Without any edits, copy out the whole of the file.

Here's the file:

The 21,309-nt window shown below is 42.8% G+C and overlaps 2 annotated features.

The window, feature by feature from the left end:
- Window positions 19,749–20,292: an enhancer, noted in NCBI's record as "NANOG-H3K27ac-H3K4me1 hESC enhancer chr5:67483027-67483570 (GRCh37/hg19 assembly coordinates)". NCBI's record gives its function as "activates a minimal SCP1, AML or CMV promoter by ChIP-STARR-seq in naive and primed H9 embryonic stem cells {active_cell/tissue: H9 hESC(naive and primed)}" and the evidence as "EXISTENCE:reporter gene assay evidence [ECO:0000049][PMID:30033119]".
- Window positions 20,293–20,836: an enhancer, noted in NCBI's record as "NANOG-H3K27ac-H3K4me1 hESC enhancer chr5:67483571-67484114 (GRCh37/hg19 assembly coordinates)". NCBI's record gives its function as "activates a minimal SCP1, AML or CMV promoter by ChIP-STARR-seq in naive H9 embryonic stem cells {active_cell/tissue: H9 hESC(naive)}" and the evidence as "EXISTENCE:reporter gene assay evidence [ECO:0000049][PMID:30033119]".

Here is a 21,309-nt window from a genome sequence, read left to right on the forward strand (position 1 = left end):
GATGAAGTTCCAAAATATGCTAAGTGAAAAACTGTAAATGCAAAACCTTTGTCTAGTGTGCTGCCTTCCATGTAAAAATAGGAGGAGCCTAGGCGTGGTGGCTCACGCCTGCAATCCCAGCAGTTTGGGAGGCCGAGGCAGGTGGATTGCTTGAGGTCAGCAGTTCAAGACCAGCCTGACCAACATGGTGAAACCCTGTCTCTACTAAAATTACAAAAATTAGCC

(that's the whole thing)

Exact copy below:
The 21,309-nt window shown below is 42.8% G+C and overlaps 2 annotated features.

The window, feature by feature from the left end:
- Window positions 19,749–20,292: an enhancer, noted in NCBI's record as "NANOG-H3K27ac-H3K4me1 hESC enhancer chr5:67483027-67483570 (GRCh37/hg19 assembly coordinates)". NCBI's record gives its function as "activates a minimal SCP1, AML or CMV promoter by ChIP-STARR-seq in naive and primed H9 embryonic stem cells {active_cell/tissue: H9 hESC(naive and primed)}" and the evidence as "EXISTENCE:reporter gene assay evidence [ECO:0000049][PMID:30033119]".
- Window positions 20,293–20,836: an enhancer, noted in NCBI's record as "NANOG-H3K27ac-H3K4me1 hESC enhancer chr5:67483571-67484114 (GRCh37/hg19 assembly coordinates)". NCBI's record gives its function as "activates a minimal SCP1, AML or CMV promoter by ChIP-STARR-seq in naive H9 embryonic stem cells {active_cell/tissue: H9 hESC(naive)}" and the evidence as "EXISTENCE:reporter gene assay evidence [ECO:0000049][PMID:30033119]".

Here is a 21,309-nt window from a genome sequence, read left to right on the forward strand (position 1 = left end):
GATGAAGTTCCAAAATATGCTAAGTGAAAAACTGTAAATGCAAAACCTTTGTCTAGTGTGCTGCCTTCCATGTAAAAATAGGAGGAGCCTAGGCGTGGTGGCTCACGCCTGCAATCCCAGCAGTTTGGGAGGCCGAGGCAGGTGGATTGCTTGAGGTCAGCAGTTCAAGACCAGCCTGACCAACATGGTGAAACCCTGTCTCTACTAAAATTACAAAAATTAGCC